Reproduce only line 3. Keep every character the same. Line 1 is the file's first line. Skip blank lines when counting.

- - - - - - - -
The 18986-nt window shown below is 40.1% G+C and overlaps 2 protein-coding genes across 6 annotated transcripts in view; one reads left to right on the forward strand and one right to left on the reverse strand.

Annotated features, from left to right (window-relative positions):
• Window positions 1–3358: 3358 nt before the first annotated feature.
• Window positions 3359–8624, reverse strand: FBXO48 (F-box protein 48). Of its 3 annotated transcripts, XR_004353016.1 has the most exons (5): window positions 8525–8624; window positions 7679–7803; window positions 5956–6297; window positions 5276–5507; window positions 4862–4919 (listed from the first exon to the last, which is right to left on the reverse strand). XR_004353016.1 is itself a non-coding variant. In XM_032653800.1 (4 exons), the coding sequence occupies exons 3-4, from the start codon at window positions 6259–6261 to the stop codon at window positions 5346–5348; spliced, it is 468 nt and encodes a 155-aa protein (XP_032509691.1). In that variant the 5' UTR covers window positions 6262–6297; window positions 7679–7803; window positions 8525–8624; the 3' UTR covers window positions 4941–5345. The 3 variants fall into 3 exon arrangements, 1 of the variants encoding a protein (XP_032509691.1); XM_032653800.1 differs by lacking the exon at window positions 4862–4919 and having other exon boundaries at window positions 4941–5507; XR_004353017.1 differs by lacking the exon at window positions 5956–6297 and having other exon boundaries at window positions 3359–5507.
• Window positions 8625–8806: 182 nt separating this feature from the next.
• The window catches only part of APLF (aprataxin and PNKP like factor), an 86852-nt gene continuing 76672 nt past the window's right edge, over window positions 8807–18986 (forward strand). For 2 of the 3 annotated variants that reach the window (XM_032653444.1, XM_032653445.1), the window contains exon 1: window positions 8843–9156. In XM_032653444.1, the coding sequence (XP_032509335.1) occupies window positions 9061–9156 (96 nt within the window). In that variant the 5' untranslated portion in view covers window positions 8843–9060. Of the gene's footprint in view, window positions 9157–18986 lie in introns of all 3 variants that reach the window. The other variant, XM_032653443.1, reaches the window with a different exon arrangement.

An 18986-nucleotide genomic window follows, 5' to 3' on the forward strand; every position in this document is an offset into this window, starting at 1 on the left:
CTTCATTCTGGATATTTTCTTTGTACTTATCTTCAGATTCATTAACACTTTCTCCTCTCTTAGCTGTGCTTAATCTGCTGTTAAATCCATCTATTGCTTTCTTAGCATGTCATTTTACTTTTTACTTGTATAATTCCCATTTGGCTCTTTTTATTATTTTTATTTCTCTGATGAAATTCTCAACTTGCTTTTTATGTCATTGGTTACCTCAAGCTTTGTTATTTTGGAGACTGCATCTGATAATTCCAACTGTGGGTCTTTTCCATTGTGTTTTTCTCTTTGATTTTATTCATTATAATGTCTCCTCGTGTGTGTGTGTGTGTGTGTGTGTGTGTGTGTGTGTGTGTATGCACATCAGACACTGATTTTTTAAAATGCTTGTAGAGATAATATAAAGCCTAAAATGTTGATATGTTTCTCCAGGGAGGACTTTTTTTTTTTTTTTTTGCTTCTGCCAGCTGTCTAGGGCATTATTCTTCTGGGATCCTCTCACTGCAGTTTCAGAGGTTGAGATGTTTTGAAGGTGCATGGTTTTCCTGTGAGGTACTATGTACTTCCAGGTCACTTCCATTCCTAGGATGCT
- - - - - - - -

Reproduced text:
• Window positions 1–3358: 3358 nt before the first annotated feature.